Australia's reliance on China for manufacturing and sales hit national headlines again this month.
There have been emotive claims about this dependence in and outside industry.
Growers have told me how important it is for us take a deep breath and consider the ramifications of some of these rash comments to ensure we do not damage vital customer relationships.
Interruptions to global supply chains - with borders shut, ports closed, processing mills sitting idle and workers confined to their homes - have forced many industries to review export logistics and risk management strategies.
In our sector, China buys about 75 per cent of our nation's woolclip, compared to about four per cent in 1990.
We are not alone in our dependence on this market.
Other wool producing countries, such as South Africa, New Zealand and Argentina, also heavily rely on China to purchase and process their wool.
In the past 50 years, Australian woolgrowers have cemented a reputation as highly-reliable producers of quality wool, and built partnerships on mutual trust and respect with a large number of Chinese mill owners.
Trade delegations of Australian wool growers have visited Chinese manufacturing-focused provinces, gaining an in-depth understanding of the level of investment and technology committed to processing our wool.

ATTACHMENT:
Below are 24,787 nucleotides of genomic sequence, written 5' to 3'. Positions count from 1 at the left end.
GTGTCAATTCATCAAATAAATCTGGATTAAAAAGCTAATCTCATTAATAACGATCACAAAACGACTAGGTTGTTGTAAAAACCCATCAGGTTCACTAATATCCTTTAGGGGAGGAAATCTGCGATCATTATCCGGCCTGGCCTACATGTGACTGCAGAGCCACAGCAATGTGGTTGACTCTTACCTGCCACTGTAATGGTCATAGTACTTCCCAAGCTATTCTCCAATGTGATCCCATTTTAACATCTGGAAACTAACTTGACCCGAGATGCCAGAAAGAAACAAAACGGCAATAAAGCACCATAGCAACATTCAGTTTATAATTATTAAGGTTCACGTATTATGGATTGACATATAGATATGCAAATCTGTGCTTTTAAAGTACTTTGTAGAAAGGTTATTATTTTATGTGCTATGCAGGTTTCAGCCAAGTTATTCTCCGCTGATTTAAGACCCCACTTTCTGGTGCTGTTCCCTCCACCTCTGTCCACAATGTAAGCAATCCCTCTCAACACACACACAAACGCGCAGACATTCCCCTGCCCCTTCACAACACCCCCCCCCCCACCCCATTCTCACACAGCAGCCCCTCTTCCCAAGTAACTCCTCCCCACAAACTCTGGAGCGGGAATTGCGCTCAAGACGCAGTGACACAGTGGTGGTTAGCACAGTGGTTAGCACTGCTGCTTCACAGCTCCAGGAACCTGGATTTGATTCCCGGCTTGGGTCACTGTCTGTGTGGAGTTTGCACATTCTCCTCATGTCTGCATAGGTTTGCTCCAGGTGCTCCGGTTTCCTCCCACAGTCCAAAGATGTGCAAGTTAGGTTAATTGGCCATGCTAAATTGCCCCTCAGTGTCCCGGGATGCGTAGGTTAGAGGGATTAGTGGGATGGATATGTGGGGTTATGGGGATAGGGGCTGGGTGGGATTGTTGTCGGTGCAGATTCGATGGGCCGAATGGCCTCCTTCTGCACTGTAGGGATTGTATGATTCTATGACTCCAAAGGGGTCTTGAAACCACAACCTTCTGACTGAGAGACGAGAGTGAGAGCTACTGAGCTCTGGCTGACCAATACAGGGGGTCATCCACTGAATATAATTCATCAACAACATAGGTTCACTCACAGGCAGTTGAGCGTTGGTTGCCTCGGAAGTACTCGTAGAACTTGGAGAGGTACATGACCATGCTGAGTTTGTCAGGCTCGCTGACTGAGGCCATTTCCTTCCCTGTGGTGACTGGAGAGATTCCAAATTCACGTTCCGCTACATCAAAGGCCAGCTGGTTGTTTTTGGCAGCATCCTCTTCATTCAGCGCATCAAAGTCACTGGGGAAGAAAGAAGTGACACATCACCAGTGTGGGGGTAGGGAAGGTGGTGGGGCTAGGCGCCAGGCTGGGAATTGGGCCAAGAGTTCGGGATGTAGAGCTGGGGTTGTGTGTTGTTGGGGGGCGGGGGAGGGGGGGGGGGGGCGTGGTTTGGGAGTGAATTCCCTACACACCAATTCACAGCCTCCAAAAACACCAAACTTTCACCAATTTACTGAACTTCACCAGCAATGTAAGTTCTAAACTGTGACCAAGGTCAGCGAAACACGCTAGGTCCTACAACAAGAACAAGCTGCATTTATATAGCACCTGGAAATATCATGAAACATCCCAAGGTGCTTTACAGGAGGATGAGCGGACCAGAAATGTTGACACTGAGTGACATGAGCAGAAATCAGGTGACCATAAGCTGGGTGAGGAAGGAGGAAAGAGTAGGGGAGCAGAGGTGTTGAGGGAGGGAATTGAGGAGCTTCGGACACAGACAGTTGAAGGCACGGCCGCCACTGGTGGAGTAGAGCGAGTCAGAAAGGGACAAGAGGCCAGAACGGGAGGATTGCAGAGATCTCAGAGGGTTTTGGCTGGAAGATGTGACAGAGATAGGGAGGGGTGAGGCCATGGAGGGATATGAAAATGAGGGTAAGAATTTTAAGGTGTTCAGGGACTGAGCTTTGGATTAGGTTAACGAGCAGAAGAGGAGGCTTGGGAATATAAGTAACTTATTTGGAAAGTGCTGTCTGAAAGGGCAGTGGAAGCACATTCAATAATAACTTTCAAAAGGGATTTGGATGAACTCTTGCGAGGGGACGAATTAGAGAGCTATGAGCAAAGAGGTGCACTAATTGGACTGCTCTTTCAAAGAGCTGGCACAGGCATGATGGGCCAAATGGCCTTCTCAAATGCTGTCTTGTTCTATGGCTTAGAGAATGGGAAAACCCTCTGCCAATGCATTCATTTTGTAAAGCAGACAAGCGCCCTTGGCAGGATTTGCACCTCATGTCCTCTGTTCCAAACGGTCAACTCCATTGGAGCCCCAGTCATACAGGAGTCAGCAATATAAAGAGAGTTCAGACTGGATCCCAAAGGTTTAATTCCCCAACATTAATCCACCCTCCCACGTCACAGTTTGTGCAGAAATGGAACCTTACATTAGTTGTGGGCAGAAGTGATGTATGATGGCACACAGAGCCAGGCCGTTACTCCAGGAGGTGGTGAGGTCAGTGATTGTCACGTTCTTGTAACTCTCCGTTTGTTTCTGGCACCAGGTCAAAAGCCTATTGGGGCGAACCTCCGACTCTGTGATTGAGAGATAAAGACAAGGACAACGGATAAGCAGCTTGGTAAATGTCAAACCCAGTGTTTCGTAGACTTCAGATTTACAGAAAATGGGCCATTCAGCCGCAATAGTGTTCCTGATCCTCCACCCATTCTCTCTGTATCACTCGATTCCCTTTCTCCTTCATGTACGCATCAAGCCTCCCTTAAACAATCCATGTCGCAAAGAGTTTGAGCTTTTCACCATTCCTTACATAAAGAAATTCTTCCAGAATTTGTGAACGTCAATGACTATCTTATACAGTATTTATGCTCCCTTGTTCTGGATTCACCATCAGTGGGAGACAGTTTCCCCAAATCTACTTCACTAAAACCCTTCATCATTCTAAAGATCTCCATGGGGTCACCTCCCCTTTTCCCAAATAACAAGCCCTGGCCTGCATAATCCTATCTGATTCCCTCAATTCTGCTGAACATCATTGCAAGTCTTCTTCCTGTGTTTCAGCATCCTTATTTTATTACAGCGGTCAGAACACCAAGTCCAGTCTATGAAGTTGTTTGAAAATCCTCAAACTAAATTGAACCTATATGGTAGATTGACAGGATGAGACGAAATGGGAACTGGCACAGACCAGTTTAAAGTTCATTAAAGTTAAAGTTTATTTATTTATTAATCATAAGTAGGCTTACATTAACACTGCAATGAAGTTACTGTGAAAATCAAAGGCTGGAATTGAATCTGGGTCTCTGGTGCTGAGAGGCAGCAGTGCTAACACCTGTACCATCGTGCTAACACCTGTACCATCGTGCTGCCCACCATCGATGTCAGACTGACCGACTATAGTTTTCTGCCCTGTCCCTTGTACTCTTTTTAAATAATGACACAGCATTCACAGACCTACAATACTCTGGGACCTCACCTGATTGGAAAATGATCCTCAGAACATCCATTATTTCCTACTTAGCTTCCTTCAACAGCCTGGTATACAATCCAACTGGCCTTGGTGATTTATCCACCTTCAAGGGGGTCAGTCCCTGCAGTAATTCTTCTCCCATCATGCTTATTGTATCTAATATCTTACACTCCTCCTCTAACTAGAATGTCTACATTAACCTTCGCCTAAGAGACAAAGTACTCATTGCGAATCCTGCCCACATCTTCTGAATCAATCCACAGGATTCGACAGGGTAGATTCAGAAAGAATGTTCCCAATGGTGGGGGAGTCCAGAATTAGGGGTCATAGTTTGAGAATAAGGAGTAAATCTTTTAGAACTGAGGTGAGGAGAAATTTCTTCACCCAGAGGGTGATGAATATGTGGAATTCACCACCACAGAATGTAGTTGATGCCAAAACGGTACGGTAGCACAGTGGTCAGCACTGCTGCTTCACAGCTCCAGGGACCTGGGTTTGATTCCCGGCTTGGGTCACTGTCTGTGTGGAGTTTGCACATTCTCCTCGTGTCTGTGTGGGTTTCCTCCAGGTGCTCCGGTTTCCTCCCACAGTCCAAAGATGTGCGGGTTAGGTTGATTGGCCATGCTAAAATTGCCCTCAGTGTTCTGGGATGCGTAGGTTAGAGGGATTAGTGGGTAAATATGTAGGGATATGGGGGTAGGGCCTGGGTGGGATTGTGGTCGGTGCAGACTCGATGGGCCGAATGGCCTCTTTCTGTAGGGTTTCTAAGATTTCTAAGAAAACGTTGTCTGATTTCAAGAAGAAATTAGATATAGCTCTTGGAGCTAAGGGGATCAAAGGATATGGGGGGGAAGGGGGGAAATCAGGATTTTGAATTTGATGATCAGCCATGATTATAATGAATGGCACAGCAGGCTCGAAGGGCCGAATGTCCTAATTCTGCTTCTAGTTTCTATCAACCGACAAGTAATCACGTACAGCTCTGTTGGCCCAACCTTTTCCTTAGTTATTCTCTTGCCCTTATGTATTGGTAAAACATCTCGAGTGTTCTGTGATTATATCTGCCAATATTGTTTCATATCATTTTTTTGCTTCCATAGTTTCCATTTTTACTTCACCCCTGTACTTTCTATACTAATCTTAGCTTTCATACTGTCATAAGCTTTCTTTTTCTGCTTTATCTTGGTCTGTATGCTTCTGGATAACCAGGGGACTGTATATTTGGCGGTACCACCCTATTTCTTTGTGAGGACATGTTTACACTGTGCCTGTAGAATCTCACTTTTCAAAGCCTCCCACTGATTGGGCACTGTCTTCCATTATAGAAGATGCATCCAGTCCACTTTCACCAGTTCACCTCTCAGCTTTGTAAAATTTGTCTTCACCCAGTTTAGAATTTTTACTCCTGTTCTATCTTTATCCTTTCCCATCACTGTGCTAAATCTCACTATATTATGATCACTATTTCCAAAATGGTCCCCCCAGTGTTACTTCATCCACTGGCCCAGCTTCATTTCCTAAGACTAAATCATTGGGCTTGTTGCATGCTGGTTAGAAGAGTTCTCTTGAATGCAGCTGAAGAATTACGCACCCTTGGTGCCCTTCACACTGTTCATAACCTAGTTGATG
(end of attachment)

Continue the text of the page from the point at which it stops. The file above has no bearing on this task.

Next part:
During the launch of Roberts Ltd's Natural Tasmanian Wool brand in Shanghai in December 2019, it was repeatedly articulated how important the relationship is between the Chinese wool processing sector and Australian wool growers.
Australian, and in particular Tasmanian, wool is highly regarded for its high-performance characteristics - from the processors to the retailers to the consumers.
In the past five decades, the portion of 19-micron and finer wool purchased by China has grown from three per cent to 47 per cent of all Australian wool exports.
Woolmark's website says "China and Australia are innovating towards a shared future in Australian Merino wool by developing new wool textiles and manufacturing techniques on a breathtaking scale that offers unlimited potential".
Our growers say, while they understand that putting all our eggs in one basket and relying so heavily on a single market is a risk, there should be recognition of the strong relationship built and honoured by the Chinese and Australian wool sectors for decades.
Now is a time for quiet review, detailed assessment and relationship building with our key customers.
It is also a time for collaboration, as mills come back online and desperately need the retail sector to turn to wool.
We can either wallow in the ongoing disappointment of the depressed Australian wool market, or focus on what we can do as an industry to best position Australian wool for long-term success.
Let's rally, remain positive and grow our strategic partnerships with our key overseas market partners.